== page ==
In this case, neither of the two laws giving rise to federal question jurisdiction - the Copyright Act of 1976, 17 U.S.C. § 101 et seq., and the Digital Millennium Copyright Act of 1998, 17 U.S.C. § 1201 et seq. - contains a nationwide service of process provision. In federal question cases where the law at issue does not contain a nationwide service of process provision, the court must follow Rule 4(k) of the Federal Rules of Civil Procedure, which "limits a court's exercise of personal jurisdiction to persons who can be reached by the forum state's long-arm statute." Alisoglu v. Cent. States Thermo King of Oklahoma, Inc., No. 12-CV-10230, 2012 WL 1666426, at *3 (E.D. Mich. May 11, 2012) (citing Omni Capital Int'l v. Rudolf Wolff & Co., 484 U.S. 97, 108 (1987)). Accordingly, the Court's analysis in this case must proceed as it would in a diversity case, assessing personal jurisdiction under both Michigan's long-arm statute and the Due Process Clause of the Fourteenth Amendment. See Bird v. Parsons, 289 F.3d 865, 871 (6th Cir. 2002) ("Where a federal court's subject matter jurisdiction over a case stems from the existence of a federal question, personal jurisdiction over a defendant exists if the defendant is amenable to service of process under the [forum] state's long-arm statute and if the exercise of personal jurisdiction would not deny the defendant[] due process.'" (alterations in original) (quoting Mich. Coalition of Radioactive Material Users, Inc. v. Griepentrog, 954 F.2d 1174, 1176 (6th Cir. 1992))).

B. Jurisdiction Under Michigan's Long-Arm Statute

Michigan's long-arm statute provides for both "limited" jurisdiction over corporations pursuant to M.C.L. § 600.715 and "general" jurisdiction over corporations pursuant to M.C.L. § 600.711.[6] For the purposes of this motion, Plaintiff "seeks only to establish limited personal jurisdiction over [Defendant], " Pl.'s Resp. to Def.'s Mot. to Dismiss, Dkt. # 10, at 9 n.5, and therefore the Court considers only § 600.715 here. That statute provides:

The existence of any of the following relationships between a corporation or its agent and the state shall constitute a sufficient basis of jurisdiction to enable the courts of record of this state to exercise limited personal jurisdiction over such corporation and to enable such courts to render personal judgments against such corporation arising out of the act or acts which create any of the following relationships:
(1) The transaction of any business within the state.
(2) The doing or causing any act to be done, or consequences to occur, in the state resulting in an action for tort.
(3) The ownership, use, or possession of any real or tangible personal property situated within the state.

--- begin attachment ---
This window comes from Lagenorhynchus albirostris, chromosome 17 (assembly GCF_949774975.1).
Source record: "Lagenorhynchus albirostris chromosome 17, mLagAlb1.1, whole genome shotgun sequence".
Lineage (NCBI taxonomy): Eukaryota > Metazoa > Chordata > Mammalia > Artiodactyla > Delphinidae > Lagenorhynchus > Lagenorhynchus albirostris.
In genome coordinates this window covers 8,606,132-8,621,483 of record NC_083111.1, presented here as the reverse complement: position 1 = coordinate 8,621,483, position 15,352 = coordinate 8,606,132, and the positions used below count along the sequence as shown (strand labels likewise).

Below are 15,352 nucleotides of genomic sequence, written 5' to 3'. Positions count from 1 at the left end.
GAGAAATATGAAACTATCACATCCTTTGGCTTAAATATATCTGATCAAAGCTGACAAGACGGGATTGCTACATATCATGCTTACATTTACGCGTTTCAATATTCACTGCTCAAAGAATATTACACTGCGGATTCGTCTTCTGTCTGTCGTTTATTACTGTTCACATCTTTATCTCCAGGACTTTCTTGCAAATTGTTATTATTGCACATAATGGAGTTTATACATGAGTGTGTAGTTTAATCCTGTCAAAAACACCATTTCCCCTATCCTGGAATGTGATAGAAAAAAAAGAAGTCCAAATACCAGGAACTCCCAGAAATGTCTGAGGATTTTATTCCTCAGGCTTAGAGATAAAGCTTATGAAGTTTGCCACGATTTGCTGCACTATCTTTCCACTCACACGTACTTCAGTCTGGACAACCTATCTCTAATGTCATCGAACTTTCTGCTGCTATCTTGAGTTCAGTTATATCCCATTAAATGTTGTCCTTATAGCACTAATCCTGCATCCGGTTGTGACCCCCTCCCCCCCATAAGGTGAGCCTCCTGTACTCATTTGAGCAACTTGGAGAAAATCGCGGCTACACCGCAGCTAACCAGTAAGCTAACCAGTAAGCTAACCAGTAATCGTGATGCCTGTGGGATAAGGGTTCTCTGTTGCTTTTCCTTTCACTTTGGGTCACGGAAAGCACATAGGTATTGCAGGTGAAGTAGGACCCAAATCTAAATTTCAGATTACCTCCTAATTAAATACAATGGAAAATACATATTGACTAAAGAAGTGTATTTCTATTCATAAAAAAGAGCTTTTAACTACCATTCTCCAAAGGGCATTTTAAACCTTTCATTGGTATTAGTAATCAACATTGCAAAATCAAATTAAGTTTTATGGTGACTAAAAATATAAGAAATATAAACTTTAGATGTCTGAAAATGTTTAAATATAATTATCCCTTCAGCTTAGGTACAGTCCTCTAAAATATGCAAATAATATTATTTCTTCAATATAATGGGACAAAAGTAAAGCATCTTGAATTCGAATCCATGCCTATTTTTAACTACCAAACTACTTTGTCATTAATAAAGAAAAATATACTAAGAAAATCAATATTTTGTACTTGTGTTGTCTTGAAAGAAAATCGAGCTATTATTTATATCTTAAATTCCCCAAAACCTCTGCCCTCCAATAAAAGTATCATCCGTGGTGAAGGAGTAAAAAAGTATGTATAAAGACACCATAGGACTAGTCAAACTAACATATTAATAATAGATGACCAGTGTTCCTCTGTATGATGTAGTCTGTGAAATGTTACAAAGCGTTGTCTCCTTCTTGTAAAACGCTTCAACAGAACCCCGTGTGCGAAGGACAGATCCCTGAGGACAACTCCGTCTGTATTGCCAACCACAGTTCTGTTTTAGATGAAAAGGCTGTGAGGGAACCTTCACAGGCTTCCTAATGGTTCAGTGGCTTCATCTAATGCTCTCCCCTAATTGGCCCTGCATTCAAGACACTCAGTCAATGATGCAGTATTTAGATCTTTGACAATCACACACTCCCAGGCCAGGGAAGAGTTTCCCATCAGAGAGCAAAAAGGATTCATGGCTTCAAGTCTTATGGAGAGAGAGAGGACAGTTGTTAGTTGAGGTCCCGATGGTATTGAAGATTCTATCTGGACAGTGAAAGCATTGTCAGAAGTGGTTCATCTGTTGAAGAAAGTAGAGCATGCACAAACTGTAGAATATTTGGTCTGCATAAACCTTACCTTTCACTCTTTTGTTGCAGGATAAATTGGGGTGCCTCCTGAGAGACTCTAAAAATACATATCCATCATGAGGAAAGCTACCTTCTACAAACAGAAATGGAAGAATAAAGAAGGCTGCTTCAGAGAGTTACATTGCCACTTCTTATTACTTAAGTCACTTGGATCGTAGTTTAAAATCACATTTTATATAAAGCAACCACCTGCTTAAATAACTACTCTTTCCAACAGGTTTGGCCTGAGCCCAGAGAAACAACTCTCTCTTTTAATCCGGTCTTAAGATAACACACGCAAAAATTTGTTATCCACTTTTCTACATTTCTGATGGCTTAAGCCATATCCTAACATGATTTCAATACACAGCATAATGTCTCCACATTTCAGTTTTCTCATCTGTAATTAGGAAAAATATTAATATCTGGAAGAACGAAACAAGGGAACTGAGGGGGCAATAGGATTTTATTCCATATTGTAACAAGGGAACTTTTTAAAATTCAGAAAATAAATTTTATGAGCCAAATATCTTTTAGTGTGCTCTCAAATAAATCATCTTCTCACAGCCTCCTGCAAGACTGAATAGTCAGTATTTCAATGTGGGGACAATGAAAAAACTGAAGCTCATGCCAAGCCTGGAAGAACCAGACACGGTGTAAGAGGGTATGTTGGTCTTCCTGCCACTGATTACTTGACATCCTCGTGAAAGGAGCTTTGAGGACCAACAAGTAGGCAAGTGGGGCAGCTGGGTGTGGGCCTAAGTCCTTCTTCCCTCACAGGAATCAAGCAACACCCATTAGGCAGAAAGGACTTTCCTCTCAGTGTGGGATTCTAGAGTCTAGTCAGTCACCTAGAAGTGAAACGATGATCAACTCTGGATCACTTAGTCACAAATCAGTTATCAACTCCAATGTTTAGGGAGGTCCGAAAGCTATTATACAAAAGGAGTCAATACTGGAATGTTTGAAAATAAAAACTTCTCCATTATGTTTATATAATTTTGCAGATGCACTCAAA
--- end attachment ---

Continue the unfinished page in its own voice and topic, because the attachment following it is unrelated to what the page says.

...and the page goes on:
(4) Contracting to insure any person, property, or risk located within this state at the time of contracting.
(5) Entering into a contract for services to be performed or for materials to be furnished in the state by the defendant.

M.C.L. § 600.715.

Plaintiff asserts that the Court need not consider § 600.715 because that statute "[has] been construed to grant courts sitting in Michigan the broadest possible scope of personal jurisdiction permitted by the Due Process Clause of the Fourteenth Amendment" and thus "the analysis merges and the Court need only determine whether personal jurisdiction over the defendant exists under the Due Process Clause." Pl.'s Resp. to Def.'s Mot. to Dismiss, at 9 (quoting CSX Transp., Inc. v. Union Tank Car Co., 247 F.Supp.2d 833, 836 (E.D. Mich. 2002));. In making that statement, the court in CSX Transportation cited Neighbors v. Penske Leasing, Inc., 45 F.Supp.2d 593, 597 (E.D. Mich. 1999), which in turn relied on Sifers v. Horen, 188 N.W.2d 623, (Mich. 1971), a Michigan Supreme Court case finding that M.C.L. § 600.705 - Michigan's limited personal jurisdiction statute with regard to individuals - extends to the farthest limits permitted by due process. See 188 N.W.2d at 623-24. And indeed, at least one unpublished Sixth Circuit opinion assessing § 600.715 has since cited Sifers in stating that "[t]he Michigan Supreme Court has construed Michigan's long-arm statutes to bestow the broadest possible grant of personal jurisdiction consistent with due process." Walker Motorsport, Inc. v. Henry Motorsport, Inc., 110 F.3d 66 (6th Cir. 1997) (unpublished).[7] However, other, more recent, Sixth Circuit opinions have conducted separate personal jurisdiction analyses with regard to both the Due Process Clause and § 600.715, with no mention of any merger between the two analyses. See, e.g., Beydoun v. Wataniya Restaurants Holding, Q.S.C., 768 F.3d 499, 504 (6th Cir. 2014); Miller v. AXA Winterthur Ins. Co., 694 F.3d 675, 679 (6th Cir. 2012). In short, the law in this area is somewhat unclear.[8]